They on their part were equally unable to give me any information from authentic official sources.

I was received by the Minister for Foreign Affairs to-day, and his Excellency informed me that whatever turn events might take, the attitude of Denmark would be one of strict neutrality. His Excellency said that the attitude of Great Britain was of paramount importance to this country, and, provided that the strict neutrality of Great Britain were assured, he did not anticipate trouble for Denmark in the event of a European war.

Were the contrary the case the geographical position of Denmark would bring her within the danger zone, which caused some feeling of apprehension while the political outlook was uncertain.

I informed his Excellency that I had received no communication from His Majesty's Government on the political situation, but pointed out that your initiative in the interests of peace on a former occasion, as well as in the present crisis, was a guarantee that His Majesty's Government would do whatever might be possible to prevent untoward events.

So far as is known no orders for the mobilisation or for the strengthening of forts have been issued by the Danish Government. This has given rise to sarcastic comment by the Opposition press, who point out that Holland, Belgium and even Sweden are taking defensive precautions, and it asks if it is sufficient for the Danish Government to put up notices at Nybor, Korsör, and Köge Bay inscribed "No admittance permitted," in Russian, German, and English, in order to protect Denmark's neutrality.

I have, &c.

(1) No. 169.

(36042) No. 647.
Sir F. Bertie to Sir Edward Grey. (Received August 5.)
(No. 388.)
Paris, August 2, 1914.

The attitude of the population of Paris during the last five or six days has been admirable. Some papers, particularly the "Temps" and the Nationalist papers, began towards the middle of last week to publish very provocative articles but the population has remained calm. The assassination of M. Jaurès, the leader of Socialist party, who was shot by a young and apparently insane patriot," as he was dining in a café on the evening of the 31st ultimo, has been the only regrettable incident to be recorded.

The return of the President of the Republic about mid-day on the 29th was the occasion for a most enthusiastic welcome; he was received by enormous crowds who cheered lustily the cries being chiefly "Vive la France!" "Vive l'Alliance!" "Vive la Russie!" and "Vive l'Angleterre!" and some cries of "A Berlin!"

In the afternoon of the 1st instant there was a small demonstration outside His Majesty's Embassy, when British flags were waved and cheers given for England.

The financial situation, on which I reported in my despatch No. 381 of the 1st ultimo,(1) remains in the same state. The issue of 20 fr. and 5 fr. notes which as announced, seems to have had no effect whatever and small change is still almost impossible to obtain.

The general mobilisation was ordered at 3:40 P.M. yesterday, and was responded to with alacrity; a state of siege was proclaimed to-day in France and Algeria, and the Chambers have been convoked for to-morrow.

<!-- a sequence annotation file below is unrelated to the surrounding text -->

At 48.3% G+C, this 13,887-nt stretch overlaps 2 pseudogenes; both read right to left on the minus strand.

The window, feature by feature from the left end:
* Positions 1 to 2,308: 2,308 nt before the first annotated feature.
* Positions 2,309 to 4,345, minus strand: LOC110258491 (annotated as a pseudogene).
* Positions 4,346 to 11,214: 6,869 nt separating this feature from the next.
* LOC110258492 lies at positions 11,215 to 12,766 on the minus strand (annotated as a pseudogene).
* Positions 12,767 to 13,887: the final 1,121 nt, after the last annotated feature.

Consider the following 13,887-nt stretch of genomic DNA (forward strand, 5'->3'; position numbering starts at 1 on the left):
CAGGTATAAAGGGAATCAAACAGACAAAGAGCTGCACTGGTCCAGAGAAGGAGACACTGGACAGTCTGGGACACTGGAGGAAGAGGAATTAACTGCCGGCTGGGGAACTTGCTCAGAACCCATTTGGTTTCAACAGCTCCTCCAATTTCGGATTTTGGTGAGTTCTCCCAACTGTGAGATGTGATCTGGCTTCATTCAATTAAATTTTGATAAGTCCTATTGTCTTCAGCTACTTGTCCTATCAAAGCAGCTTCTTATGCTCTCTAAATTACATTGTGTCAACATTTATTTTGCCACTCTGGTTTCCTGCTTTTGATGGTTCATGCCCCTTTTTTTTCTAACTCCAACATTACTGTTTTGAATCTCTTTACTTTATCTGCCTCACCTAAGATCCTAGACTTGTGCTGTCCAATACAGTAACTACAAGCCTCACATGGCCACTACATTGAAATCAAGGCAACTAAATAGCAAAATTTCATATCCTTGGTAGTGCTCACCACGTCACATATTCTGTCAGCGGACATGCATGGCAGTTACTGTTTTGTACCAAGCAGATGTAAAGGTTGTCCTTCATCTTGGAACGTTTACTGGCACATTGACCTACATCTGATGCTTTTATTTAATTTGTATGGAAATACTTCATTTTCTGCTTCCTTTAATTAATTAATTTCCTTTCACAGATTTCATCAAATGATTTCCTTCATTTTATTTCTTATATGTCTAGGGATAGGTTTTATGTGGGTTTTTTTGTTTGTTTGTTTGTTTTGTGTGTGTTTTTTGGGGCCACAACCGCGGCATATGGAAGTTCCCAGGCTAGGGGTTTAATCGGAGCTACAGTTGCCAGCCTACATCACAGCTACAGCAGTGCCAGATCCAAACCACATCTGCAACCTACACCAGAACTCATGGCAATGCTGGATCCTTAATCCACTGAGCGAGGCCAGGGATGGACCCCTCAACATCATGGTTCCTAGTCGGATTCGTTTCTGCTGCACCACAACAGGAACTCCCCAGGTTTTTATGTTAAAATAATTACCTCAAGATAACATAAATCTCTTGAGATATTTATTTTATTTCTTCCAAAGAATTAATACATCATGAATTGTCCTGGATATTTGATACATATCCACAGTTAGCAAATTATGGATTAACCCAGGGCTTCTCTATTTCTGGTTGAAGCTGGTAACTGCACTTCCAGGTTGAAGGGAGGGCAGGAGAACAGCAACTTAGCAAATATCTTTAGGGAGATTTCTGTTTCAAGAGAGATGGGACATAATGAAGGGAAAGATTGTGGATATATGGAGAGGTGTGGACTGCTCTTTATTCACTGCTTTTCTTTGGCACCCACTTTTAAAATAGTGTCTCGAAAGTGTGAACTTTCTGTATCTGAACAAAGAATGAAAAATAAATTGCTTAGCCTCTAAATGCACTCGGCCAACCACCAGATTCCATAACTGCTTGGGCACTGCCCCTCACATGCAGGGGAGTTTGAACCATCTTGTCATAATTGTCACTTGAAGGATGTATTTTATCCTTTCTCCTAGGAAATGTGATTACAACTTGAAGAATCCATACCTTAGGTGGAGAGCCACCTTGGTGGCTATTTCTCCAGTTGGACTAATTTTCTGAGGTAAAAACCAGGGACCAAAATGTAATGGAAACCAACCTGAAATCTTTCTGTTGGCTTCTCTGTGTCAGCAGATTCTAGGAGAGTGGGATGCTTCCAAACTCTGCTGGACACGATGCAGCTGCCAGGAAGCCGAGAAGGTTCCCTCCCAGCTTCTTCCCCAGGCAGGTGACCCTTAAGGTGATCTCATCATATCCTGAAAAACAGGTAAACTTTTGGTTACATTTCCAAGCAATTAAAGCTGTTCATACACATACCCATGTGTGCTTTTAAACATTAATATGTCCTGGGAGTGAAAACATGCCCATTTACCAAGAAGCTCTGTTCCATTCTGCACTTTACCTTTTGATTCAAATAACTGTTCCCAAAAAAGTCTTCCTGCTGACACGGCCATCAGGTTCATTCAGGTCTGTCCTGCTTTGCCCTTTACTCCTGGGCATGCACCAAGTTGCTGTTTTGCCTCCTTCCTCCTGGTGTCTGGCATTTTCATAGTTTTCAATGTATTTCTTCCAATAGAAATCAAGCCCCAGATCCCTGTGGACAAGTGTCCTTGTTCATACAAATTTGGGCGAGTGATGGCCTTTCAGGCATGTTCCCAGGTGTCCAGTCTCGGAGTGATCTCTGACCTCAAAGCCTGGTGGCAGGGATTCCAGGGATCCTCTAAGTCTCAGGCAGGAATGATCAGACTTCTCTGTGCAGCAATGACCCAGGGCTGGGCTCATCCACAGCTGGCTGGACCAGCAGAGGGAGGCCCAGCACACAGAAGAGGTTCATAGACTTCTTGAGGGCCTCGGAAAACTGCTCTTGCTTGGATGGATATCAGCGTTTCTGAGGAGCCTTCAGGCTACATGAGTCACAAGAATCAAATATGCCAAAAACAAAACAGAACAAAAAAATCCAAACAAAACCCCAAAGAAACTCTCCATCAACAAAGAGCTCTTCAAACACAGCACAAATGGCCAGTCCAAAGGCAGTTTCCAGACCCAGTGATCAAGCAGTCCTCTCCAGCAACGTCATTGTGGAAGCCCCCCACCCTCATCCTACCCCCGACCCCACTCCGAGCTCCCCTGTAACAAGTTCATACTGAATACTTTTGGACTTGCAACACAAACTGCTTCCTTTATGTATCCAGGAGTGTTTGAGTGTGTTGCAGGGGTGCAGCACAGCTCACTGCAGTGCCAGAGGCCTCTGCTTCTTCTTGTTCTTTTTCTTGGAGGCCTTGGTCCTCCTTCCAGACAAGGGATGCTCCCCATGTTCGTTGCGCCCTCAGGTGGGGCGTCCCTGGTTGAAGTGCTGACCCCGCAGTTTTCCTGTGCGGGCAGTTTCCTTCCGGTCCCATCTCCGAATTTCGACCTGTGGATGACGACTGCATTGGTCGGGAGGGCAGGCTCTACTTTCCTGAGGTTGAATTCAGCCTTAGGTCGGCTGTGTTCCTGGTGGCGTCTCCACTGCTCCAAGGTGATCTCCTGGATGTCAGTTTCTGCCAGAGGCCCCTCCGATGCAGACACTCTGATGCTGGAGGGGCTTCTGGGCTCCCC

I have the honour to transmit to you, herewith, copies of the proclamation which has been addressed to the French people by the President of the Republic(2) and which was published in this morning's papers.

I have, &c.

(1) [NOTE. Not printed. This refers to the want of small change and the demand for specie; the request for a moratorium has not been granted; difficulties of the Allard Bank; the Bank of France had refused assistance to it on account of its German connection.]

(2) Not printed.

(36020) No. 648.
Sir R. Rodd to Sir Edward Grey. (Received August 5.)
(No. 286.) Confidential.
Rome, July 27, 1914.

When the Marquis di San Giuliano first expressed to me on the 22nd and 23rd instants his fears that the Austrian note to Servia would prove quite inacceptable, I had the impression that the Italian Government must have been made aware of its contents.(1) I have now ascertained that this was not the case. His Excellency's anticipations were simply based on what he gathered from the Austrian representative here would be the general lines of the communication. He has told me, and it has also come to me from the President of the Council, that the Austrian note was only communicated to the Italian Government simultaneously with its communication to the other powers. This is from their point of view most fortunate, as, not having been asked to approve it or consent to it beforehand, they consider that they are not engaged by the action of Austria-Hungary.

Further the Minister for Foreign Affairs has assured me that he has expressed no views of any kind to Austria on the action she has taken.

His opinion at the same time, as expressed to myself, is very definite, as I gather is that of his Prime Minister.. He considers that if the note was seriously meant in the sense which its text implies, it is a monument of absurdity. It might have been drawn up by a policeman. Does the Austrian Government, he asked, still seriously think that racial instincts and national movements can be extinguished by police measures? If on the other hand it was simply meant as a declaration of war then it is unnecessary to criticise it.